While calorie counting may not be novel or sexy, it is one of the most effective and traditional forms of holistic weight loss.
The foundation of the CICO weight loss program is that the calories you consume (calories in) should equal the calories you expend (calories out) for each day.
If your goal is to maintain a healthy weight, you should strive to maintain this equilibrium. If you are seeking to lose weight, you need to take in fewer calories each day than you consume.
As you embark on a CICO program, you will want to figure out a rough baseline for your caloric needs.
Your personal caloric needs will vary based on your metabolism and activity level. A popular rule of thumb is that adult men need approximately 2,000 calories per day, and 1,800 per day for adult women. Once you begin tracking your calorie intake and weight loss, you should get a sense of your own daily caloric needs. There are numerous online resources for calculating your own caloric needs.
High energy activities, such as strength training or aerobics, burn many calories. However, your daily calorie use will be increased by any physical activity, including manual labor and walking. If you are currently a healthy weight, this allows you to indulge in a few extra calories during the day. However, if you are seeking to lose weight, you will want to burn more calories each day than you consume. This causes your body to use stored fat for energy, generally resulting in the loss of weight.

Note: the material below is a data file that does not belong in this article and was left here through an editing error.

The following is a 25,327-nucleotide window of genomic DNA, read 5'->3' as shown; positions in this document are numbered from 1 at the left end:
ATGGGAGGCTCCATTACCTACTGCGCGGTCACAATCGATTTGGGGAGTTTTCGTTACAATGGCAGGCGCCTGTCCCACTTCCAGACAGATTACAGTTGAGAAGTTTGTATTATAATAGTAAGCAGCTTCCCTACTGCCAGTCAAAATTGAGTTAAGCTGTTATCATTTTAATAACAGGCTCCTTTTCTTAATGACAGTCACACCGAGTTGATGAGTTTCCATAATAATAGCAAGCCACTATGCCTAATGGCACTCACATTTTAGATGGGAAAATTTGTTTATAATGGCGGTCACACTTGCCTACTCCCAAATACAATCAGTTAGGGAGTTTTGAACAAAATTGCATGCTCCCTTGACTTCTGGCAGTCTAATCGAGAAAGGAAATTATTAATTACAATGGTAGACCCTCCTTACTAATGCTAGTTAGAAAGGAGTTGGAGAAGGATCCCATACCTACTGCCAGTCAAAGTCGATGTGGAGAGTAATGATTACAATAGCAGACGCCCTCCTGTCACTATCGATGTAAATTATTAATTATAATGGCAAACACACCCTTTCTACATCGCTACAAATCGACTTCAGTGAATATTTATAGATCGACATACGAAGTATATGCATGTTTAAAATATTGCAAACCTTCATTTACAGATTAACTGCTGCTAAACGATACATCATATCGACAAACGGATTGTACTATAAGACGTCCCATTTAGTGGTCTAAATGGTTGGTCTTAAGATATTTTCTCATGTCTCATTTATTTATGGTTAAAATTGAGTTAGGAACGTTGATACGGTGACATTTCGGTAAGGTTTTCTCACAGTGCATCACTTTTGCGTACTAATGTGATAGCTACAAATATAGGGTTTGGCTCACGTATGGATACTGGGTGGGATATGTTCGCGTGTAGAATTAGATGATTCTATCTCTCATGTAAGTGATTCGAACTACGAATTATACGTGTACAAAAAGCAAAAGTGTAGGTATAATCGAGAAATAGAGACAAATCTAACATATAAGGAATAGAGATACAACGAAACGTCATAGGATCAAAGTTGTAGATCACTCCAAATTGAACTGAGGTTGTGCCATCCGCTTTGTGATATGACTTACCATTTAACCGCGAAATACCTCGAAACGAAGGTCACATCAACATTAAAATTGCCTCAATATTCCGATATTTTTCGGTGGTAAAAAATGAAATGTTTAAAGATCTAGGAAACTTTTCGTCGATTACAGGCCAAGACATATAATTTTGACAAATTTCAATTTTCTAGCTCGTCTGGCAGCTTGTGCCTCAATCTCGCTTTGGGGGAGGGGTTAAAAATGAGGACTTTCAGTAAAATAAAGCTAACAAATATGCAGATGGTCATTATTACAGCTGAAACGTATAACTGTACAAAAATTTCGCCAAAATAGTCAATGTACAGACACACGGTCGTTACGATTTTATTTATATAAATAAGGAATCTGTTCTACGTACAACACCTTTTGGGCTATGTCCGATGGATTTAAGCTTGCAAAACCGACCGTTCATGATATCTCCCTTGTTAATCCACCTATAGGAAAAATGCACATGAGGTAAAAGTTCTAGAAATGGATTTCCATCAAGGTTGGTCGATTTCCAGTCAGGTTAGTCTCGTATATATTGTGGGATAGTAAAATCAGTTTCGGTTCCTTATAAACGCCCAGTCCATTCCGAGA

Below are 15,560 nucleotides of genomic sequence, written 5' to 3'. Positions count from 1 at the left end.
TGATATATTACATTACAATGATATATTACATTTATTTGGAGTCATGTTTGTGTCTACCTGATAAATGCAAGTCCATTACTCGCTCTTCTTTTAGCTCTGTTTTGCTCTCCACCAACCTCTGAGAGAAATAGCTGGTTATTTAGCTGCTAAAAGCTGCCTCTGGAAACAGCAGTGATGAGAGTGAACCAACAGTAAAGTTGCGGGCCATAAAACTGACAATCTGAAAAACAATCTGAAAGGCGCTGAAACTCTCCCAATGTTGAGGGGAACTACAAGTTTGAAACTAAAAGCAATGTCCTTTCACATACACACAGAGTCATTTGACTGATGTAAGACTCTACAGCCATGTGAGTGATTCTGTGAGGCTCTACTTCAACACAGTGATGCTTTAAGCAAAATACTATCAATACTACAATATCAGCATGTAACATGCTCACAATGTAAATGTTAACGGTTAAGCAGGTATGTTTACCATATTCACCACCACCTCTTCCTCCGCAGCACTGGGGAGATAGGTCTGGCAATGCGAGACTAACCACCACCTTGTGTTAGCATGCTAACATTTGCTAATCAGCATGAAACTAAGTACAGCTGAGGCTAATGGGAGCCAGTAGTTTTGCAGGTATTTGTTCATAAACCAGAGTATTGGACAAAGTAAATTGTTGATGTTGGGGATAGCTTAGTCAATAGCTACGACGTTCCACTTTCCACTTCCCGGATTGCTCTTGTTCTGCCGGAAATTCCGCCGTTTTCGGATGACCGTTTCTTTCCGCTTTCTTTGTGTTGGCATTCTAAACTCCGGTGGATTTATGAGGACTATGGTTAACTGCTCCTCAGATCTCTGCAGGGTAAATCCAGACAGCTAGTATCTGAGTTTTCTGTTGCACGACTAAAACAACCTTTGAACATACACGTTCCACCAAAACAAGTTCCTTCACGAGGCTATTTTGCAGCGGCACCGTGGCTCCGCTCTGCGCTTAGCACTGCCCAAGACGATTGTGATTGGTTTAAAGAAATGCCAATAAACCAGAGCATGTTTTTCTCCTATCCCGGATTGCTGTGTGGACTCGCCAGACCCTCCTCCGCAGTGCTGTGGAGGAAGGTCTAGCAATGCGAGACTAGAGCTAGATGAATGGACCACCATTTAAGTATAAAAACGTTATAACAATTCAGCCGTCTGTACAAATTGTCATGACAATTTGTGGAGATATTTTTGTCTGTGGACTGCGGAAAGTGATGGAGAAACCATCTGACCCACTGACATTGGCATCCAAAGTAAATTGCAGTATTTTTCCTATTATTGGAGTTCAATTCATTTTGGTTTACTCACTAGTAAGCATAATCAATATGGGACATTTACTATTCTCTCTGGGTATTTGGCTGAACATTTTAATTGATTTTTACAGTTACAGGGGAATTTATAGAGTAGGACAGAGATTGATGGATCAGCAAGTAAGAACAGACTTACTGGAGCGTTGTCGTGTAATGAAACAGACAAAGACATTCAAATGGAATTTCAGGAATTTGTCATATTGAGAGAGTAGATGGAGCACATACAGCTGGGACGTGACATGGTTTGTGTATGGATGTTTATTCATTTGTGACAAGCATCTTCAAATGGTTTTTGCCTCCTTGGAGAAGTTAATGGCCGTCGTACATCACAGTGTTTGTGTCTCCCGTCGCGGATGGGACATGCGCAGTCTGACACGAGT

Tracking calories consumed can be tricky.
If you eat processed foods, calorie counts are posted on the packaging. Many larger restaurants, including chains, post calories on the menu or online. While this makes it easier to count your calories, it may not be the best strategy for weight loss. Many processed foods are high in calories, and are often low in nutritional value.
Whole foods cooked at home are typically lower in calories, and higher in nutrients, than processed foods. However, it can be much harder to determine the amount of calories you are consuming. There are online resources that can provide you with rough calorie counts for common foods, such as here. These values may not be entirely accurate due to inherent variances in food products (for example, one chicken breast may have more skin or fat than another). You should not focus too much on these differences.
The CICO weight loss program, while presented in a mathematical form, is not a precise exercise.
There will be a natural variance in your daily calorie expenditures based on your activity level, and variations in your metabolic rate beyond your control. This is not to say that the entire exercise is futile, but rather to remind you that it is a rough guide. The homemade, nutrient rich foods you can make at home will help you maintain a healthy weight better than those that provide convenient calorie counts.